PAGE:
A three-month journey led her to the Russian capital, where Catharine the Great had welcomed numerous French exiles upon the outbreak of the French Revolution. The Russian monarch had modeled much of her own court after the sophisticated French aristocracy, from the arts, music, fashion and even speaking French over their native tongue. "The chemise dress, which was the subject of a lot controversy as far is it involved Marie Antoinette, because it was thought inappropriate for the queen to appear in these white gossamer/chemise dresses. By the time Vigée Le Brun got to St. Petersburg, the ladies in fashion in St. Petersburg were wearing the chemise dress," Baetjer notes, "she was carrying French taste, but she was also following it... She was moving with the bubble of French culture, which she represented." As such, Vigée Le Brun was very much at home in the Russian court and continued to command astronomical prices for her work.
Vigée Le Brun and her daughter would stay for six years in the welcoming atmosphere of the Russian court. It was during this period that the once close relationship between mother and daughter grew strained. No longer a child, but a young woman, Julie fell in love with Gaétan Bernard Nigris, secretary to the Director of the Imperial Theaters of Saint Petersburg, a match her mother did not approve but her father would sanction through written correspondence. The relationship was irrevocably changed, such that when Vigée Le Brun left Russia in 1801 to return to France, her daughter stayed and the two would not speak for nearly two decades.
Over the course of the French Revolution, the turmoil in France exponentially escalated, proving Vigée Le Brun's decision for self-imposed exile to be correct. It was not, however, a decision free of consequence. As written in the exhibition catalogue for 1789: French Art and the Revolution, "In 1792, her name was added to the official list of émigrés and like all others who had fled France, her property was seized by the state and she was declared legally dead." In 1793, her estranged husband published a petition signed by 255 artists to allow his wife to return to France that was denied by the authorities. Soon thereafter, both her brother and estranged husband were imprisoned for several months, due to Vigée Le Brun's close association with the former royal court. For his own safety, and to recover his assets, Jean-Baptiste divorced his wife in 1974. She would never remarry.
In June of 1800, Vigée Le Brun's name was finally removed from the list of emigres, meaning that she could return to her homeland, thanks to the continued efforts of her family and ex-husband, who long campaigned for reinstating her citizenship. After a long journey, she returned to Paris in 1802. After 12 years abroad, the changes in French culture due to the revolution and rise of Napoleon were difficult for the artist. Unlike her former colleague, Jacques-Louis David, who took on a central role as a chief artist during the Napoleonic era, Vigée Le Brun was not comfortable in the court of the new ruler. Before the year's end, the artist announced a two-year trip to London and Berlin.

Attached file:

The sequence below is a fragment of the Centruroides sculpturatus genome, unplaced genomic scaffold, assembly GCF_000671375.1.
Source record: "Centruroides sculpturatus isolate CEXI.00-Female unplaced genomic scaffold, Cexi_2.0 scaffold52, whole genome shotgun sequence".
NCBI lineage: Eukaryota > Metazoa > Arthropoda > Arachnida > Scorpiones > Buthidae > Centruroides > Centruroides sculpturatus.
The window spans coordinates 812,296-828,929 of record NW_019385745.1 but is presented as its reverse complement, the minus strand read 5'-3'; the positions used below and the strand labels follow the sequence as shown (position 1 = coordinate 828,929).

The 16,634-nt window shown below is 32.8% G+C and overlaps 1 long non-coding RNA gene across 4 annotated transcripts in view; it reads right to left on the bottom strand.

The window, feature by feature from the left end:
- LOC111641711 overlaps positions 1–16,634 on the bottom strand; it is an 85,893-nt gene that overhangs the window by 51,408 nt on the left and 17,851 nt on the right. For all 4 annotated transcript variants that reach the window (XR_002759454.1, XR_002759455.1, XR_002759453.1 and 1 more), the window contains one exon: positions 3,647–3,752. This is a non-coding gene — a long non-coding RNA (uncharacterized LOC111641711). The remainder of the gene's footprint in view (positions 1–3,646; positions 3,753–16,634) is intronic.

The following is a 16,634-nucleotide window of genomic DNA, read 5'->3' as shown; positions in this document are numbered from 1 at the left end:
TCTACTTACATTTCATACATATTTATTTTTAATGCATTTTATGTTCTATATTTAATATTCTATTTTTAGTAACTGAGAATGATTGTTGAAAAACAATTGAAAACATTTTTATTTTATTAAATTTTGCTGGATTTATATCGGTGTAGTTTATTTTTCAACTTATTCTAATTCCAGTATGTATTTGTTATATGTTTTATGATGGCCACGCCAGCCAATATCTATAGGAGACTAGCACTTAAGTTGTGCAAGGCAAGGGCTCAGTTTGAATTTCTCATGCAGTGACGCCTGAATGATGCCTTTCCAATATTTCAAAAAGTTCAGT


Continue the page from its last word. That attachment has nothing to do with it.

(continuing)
Madame Le Brun was preceded by her reputation, once again, and met with numerous commissions for portraits from elite circles in England, but she was not without her critics. Most famous, was an incident with the far lesser-known English portraitist and author, John Hoppner, who in the preface to his Oriental Tales critiqued her and French painting at large: "There are very indifferent pictures ... that still bear relation to good art; but I have no difficulty in affirming that the works of the present French school, whether they be painted by David or Madame Vigée Le Brun, do not." He goes on to criticize both her technique, ability to render objects ranging from fabric to furniture, as well as her prices that he describes as triple the rate of Sir Joshua Reynolds. As she could not read English, Vigée Le Brun was not fully aware of the situation, although upon learning of Hoppner's heavy-handed critique she responded by systematically countering each of his points, undoing his argument, citing Raphael and the ancient Greek sculpture while doing so. She ends the account of the episode in her memoirs with caustic nonchalance: "[Her response] remained no secret to London society, and the laugh was not on the side of M. [the English portraitist], who, all enmity aside, did not know how to do drapings." The last note was a direct rebuttal to one of the attacks on her technique leveled by Hoppner.
After her time in London, she eventually re-settled in her home country, where she purchased a country house. In addition to submitting paintings to the yearly national salon, she also resumed hosted her own gatherings. Jean-Baptiste, her ex-husband, died in 1813. Sadly, her daughter long-estranged from her mother and now separated from her husband, died impoverished in 1819. Apart from Vigée Le Brun's own memoirs, little is known about how and when the artist learned of her daughter's misfortune. "I rushed to her house as soon as I heard that she was in danger;" she wrote, "the illness took a firm hold very quickly, and I cannot express the emotion I felt upon realizing that I could do nothing to save her." The following year, death returned to take the life of Vigée Le Brun's brother Étienne. She recalled of this period, "Such grief in so short a time broke my spirit."